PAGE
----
The Reasons for r134a Low Side Pressure

r134a Low Side Pressure

For you to understand to read the pressure gauges in your car’s air conditioning system, you should have a basic understanding of the AC. Fortunately, this article is a basic guide for reading the gauges to understand when your r134 is operating in Low Side Pressure. The guide can be used as a diagnostic tool for most, but not all cars. Often, the temperature and the pressure rise and fall simultaneously. Therefore, you need to understand the pressure changes in your vehicle’s AC.

Usually, it can take up to 15 minutes for the pressure in your AC to be equal at about 130 psi, depending on your vehicle’s make. However, the low-pressure gauges are unpredictable, which makes low-pressure diagnoses in the vehicle’s system troublesome. Therefore, it is important for you to tell the difference between low-pressure diagnostic procedures from the high-pressure ones. This guide is a fact sheet for people when handling the R134a AC system. Nonetheless, it is worth noting that newer vehicles’ refrigerant system is markedly different for older models.

How to Read the R134 Pressure System for Newer Models of Cars

Typically, the optimal operating pressure for the AC refrigerants lies between 23 and 57 pounds psi. Since the r134 is the most widely used refrigerant in the 21st century, this article will illustrate how to read the AC pressure system to determine when your vehicle is operating at low side pressure.

The r134a, commonly known as the HFC-134a (Hydrofluorocarbon – 134a), is readily available in the motor industry market. In the United States, it is illegal for one to vent the HFC refrigerant into the atmosphere. Therefore, you should know the basic do-it-yourself procedures that restore your car’s AC system’s functionality at different temperatures and pressures.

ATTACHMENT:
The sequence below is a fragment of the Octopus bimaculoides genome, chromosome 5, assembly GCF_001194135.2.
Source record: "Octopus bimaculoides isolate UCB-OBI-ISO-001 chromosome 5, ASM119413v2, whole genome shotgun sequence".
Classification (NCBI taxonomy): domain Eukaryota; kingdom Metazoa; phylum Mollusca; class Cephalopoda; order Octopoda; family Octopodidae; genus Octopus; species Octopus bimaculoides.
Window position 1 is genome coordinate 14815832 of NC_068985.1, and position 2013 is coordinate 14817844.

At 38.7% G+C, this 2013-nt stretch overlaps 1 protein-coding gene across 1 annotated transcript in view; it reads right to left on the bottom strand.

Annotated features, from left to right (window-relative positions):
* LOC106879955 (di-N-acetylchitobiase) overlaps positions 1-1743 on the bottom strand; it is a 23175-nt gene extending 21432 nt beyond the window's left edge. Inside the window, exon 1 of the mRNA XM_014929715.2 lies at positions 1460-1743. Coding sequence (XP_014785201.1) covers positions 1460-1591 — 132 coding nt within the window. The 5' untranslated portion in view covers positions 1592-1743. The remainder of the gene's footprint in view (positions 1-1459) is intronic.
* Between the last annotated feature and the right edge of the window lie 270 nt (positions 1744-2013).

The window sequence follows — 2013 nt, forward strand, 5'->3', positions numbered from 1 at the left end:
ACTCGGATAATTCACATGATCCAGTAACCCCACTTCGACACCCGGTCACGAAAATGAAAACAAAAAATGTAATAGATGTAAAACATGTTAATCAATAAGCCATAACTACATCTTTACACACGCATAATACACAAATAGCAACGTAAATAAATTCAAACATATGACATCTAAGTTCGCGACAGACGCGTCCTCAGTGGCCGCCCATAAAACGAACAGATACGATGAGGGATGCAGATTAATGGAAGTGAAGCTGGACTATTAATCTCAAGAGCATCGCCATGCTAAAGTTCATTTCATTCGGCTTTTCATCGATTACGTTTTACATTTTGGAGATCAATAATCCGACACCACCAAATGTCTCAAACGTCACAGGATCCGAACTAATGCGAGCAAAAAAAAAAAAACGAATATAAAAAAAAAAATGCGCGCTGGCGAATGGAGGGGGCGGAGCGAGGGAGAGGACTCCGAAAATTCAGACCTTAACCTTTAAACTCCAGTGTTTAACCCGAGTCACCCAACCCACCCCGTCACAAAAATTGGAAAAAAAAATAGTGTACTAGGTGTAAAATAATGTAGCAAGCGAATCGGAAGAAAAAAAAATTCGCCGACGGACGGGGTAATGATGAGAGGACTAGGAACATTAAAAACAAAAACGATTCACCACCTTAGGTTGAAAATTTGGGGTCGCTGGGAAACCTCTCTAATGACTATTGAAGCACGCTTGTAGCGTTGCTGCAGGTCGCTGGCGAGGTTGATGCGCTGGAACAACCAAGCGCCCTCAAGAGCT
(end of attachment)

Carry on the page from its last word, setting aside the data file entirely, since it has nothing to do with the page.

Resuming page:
In most vehicles, there are different gauges to measure the compressor pressure. The blue one displays the low-pressure readings, while the red one shows the values when the pressure is high. There is no clutch plate or knob for automatic climate control to control the quantity of refrigerant flowing into the AC system. Therefore, the pressure is automatically controlled by sensors in the ECU.

When the temperature is optimum, the system will reduce the amount of refrigerant moving into the system if the pressure reading on the blue gauge falls below the optimum readings on the compressor’s suction side. Some of the possible causes of this malfunction include a blockage on the filter, too much oil in the system, a blockage on the thermal expansion valve, or a broken pipe, among many other causes. Below is a chart showing the low-pressure readings and their corresponding ambient temperatures in newer models of automobiles.

R134a Temperature-Pressure Chart

Temperature Readings (0F/0C) Low Pressure Gauge Readings
650F/180C Between 25 to 35 psi /172-241kPa
700F/210C Between 35 to 40 psi /241-276kPa
750F/240C Between 35 to 40 psi /241-310`kPa
800F/270C Between 40 to 50 psi /276-345kPa
850F/290C Between 45 to 55 psi /310-379kPa
900F/320C Between 45 to 55 psi /310-379 kPa
950F/350C Between 50 to 55 psi /345-379kPa
1000F/380C Between 50 to 55 psi /345-379 kPa
1050F/410C Between 50 to 55 psi /345-379 kPa
1100F/430C Between 50 to 55 psi /345-379 kPa

Faults in the Air Conditioner and their Possible Solutions

When the low-pressure reading is in the normal range, it means that the AC is working properly, and there is no need for you to worry about repairing the system. However, when the blue gauge readings are low, then the AC is pumping too little of the refrigerant through the system, and you need to add more refrigerant (if the AC system is manually operated). On the other hand, if the system in your car is automatic, there is no need to worry because the AC will regulate the system’s amount of refrigerant.

When the pressure reading is too high in the low-pressure system, there is a variety of causes for the problem. This issue could indicate that the AC compressor is worn out and requires service. It could also mean that the system has overcharged, and the possible solution to this problem is to slowly remove the refrigerant from the system.